What Are the Origins of Great Fiction?

A note from the writer, Peter Damian Bellis: The name of this column is taken from Thomas Wolfe’s Look Homeward Angel. The entire passage is as follows: “My dear, dear girl [. . .] we can’t turn back the days that have gone. We can’t turn life back to the hours when our lungs were sound, our blood hot, our bodies young. We are a flash of fire—a brain, a heart, a spirit. And we are three-cents-worth of lime and iron—which we cannot get back.”

So what is this column about? It is about everything which we cannot get back, which is everything we are and were and hope to be. As a writer and publisher, that naturally covers a wide and varied terrain filled with random musings, philosophical rants, academic punditry, writerly insights, reflections on the nature of society, the nature of life, great books, children, family, love, sex, death, God—all of it. So to start things off, to prepare us for this journey into the unknown, especially given the literary purpose of The Collidescope, I thought I’d share with you some of my thoughts about what a writer should focus on if he or she hopes to write great literature. For those of you interested in reading only great literature, you could use these musings as a standard to be applied to whatever you read.

At its core, great writing, great fiction, is about relationships, memory, voices, and perception as they relate to some event. The act of writing simply explores these four aspects as they relate to the event. You get to define what this event is, but do not limit yourself by focusing on the plot as a series of events leading up to some great climax–this is like putting the cart before the horse. Plot and character are merely structural byproducts of the exploration of these four aspects as they relate to an event. The key here is to take the time to dive behind and beneath each aspect, let them flow over you and through you, record everything you see and hear and smell and taste and think. When you are finished you will have written a beautiful and original story. Your structure (which I define as the dynamic between your plot and characters) will arise naturally from the depth and focus of your exploration. (If you focus on plot and character as the central departure point of writing and not as byproducts of this kind of inner exploration, your writing will be formulaic, never original.) You will, of course, have to spend some time thinking about the appropriate points where you can enter your story (and you will probably have to do this when you begin each new chapter or major section), but as long as you are willing to commit to the kind of detachment from the world required for this kind of inner exploration, whatever you write will be profoundly interesting. And that should be your goal. Your responsibility as a writer is to be interesting, absolutely interesting, at every point in your story.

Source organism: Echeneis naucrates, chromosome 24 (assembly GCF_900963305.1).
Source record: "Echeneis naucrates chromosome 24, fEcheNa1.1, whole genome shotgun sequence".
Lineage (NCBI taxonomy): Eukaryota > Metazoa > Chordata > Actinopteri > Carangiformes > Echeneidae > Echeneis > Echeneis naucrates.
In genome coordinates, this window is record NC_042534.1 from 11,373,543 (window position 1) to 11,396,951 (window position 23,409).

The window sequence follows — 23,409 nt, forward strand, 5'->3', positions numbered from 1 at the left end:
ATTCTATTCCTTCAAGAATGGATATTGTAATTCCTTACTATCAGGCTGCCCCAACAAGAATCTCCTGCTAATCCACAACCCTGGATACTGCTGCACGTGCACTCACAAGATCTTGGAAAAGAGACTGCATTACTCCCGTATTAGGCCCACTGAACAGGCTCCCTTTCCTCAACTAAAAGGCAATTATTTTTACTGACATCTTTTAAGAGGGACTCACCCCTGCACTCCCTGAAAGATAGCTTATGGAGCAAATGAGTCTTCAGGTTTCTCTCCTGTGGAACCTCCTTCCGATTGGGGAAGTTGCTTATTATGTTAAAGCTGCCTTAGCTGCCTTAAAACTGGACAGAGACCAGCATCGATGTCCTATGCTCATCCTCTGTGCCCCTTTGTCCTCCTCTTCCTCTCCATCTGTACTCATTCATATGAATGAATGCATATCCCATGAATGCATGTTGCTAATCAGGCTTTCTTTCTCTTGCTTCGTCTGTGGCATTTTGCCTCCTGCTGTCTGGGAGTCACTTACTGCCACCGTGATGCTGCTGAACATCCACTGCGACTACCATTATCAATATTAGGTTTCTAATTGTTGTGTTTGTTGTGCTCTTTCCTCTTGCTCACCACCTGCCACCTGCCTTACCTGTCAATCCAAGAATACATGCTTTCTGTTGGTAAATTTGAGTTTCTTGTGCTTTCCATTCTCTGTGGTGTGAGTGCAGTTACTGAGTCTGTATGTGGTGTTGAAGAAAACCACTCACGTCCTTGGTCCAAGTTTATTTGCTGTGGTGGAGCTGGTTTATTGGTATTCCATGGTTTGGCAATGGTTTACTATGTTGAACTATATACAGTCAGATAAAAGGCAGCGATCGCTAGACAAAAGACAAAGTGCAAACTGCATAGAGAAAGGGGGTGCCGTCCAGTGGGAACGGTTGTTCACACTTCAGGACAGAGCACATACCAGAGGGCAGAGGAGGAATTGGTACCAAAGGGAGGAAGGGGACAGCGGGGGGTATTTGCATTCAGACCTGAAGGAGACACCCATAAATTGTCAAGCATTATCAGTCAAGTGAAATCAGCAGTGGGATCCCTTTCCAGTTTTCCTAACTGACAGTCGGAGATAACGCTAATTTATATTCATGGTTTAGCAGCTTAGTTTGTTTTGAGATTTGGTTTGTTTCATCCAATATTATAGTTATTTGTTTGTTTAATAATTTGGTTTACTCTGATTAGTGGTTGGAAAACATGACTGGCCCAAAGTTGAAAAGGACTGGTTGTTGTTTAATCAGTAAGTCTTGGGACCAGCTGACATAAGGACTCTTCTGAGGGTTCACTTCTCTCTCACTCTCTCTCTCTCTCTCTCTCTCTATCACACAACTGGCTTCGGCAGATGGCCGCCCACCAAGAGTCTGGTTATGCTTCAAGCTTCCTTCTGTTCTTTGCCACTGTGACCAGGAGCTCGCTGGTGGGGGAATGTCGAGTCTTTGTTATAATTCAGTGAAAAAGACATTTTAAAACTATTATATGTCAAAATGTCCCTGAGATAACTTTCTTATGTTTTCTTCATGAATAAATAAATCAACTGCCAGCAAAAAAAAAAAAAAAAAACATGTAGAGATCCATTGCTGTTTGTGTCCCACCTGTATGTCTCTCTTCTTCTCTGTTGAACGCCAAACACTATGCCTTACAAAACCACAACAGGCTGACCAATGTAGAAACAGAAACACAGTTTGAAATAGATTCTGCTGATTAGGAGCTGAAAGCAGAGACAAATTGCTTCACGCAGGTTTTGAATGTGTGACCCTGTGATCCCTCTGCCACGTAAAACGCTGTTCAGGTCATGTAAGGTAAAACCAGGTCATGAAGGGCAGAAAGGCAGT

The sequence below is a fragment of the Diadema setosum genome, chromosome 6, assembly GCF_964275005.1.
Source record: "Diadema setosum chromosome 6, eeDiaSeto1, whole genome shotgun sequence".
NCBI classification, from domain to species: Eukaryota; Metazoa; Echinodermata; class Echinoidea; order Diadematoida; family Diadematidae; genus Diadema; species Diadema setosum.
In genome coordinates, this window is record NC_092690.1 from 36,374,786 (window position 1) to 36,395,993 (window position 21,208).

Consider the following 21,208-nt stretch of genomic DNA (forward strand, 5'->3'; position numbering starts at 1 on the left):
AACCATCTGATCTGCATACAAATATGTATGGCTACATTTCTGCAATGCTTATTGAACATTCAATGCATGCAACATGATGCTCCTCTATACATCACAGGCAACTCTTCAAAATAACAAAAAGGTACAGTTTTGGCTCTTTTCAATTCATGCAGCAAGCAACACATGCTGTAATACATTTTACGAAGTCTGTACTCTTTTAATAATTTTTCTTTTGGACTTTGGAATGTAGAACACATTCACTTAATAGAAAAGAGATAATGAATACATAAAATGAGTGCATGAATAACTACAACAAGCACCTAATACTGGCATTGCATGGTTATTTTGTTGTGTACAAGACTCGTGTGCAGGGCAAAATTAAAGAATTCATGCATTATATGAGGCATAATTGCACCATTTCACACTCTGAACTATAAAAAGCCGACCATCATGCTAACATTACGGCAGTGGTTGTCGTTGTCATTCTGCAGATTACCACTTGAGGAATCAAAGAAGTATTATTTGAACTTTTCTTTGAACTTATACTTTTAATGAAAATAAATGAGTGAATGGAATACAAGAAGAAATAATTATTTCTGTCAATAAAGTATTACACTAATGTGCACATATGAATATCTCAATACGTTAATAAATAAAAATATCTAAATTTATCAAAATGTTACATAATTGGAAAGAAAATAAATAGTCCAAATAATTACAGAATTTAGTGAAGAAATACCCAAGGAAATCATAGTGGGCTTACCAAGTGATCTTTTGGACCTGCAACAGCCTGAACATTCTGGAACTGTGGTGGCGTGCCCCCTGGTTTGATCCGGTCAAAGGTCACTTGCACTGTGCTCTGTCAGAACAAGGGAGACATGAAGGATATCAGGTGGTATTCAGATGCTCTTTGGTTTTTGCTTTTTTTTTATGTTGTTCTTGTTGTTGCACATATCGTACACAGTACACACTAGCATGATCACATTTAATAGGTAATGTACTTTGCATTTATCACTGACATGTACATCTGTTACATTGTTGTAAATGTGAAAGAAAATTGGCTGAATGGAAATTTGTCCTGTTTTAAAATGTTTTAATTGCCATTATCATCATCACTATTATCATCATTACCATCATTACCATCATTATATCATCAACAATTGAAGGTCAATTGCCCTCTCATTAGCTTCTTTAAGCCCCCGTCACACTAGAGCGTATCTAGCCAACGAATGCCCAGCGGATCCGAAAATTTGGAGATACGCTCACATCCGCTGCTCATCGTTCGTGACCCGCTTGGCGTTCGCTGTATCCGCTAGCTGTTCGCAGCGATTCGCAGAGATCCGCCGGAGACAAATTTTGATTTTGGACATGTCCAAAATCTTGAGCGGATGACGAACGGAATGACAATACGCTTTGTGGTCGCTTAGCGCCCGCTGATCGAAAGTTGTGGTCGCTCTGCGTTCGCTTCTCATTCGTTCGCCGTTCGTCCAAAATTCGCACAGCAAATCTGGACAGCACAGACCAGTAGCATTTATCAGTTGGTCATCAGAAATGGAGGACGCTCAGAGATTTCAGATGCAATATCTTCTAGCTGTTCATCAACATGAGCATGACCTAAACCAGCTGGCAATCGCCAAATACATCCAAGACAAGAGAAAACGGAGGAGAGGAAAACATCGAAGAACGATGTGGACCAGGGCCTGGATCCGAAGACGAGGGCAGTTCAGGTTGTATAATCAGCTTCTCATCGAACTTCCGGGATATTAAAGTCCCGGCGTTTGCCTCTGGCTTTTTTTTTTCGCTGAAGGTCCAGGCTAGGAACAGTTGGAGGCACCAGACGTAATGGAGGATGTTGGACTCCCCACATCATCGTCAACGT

One more thing. I can hear some of you saying, yes, but I always plot out the events and the time sequences and I write character sketches, and blah, blah, blah…. I’ll wager that most of those writers who do extensive plotting rarely follow their complete outlines. Once they forget where they thought they were going they actually enter the place of deep inner exploration, this is why some writers say the story took over. Try something different. Try writing down your thoughts about the relationships, the different and differing memories, voices, and perceptions as they relate to the event you’re writing about. See what you come up with. If you understand the kind of deep inner exploration required to create great fiction, then the story will never really take over and you will be in complete control of how you express the story, which means you will use language with greater precision, greater beauty.

Just a few things to consider.

Peter Damian Bellis is the author of One Last Dance & Other Stories (1996), which was a 1997 Minnesota Book Award Finalist, and The Conjure Man (2010), which made the informal long list for The National Book Award in 2010. He is also the publisher of River Boat Books.

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One thought on “What Are the Origins of Great Fiction?

  1. I recall the writer John Irving being quoted much to the opposite regarding plot, and I had an immediate adverse reaction, not necessarily because I disagreed, but because the way it was put was very much as if there was Irving’s way and no other, to which I always say fuck you, because, well, because fuck you. And I mean all writers who presume to tell writers how to write. Advice is one thing. But published advice becomes as deadwooden as cliche (cart before horse): the author of this column, I am deadwoodsure would never use that cliche in his fiction. But in talking about fiction, in my belief, particularly in a way that presumes a hierarchy–me writer, you maybe jane writer–one loses much of what it is-.and in fact what the fuck is it?–that makes us writers. For that matter, if my coat-tugger keeps asking me for advice and I keep giving it to Herm, and Herm never writes anything worth a shit in anyone’s opinion, even Herm’s, even Herm’s dogs’, that does not necessarily make of Herm a lesser writer than any of us.

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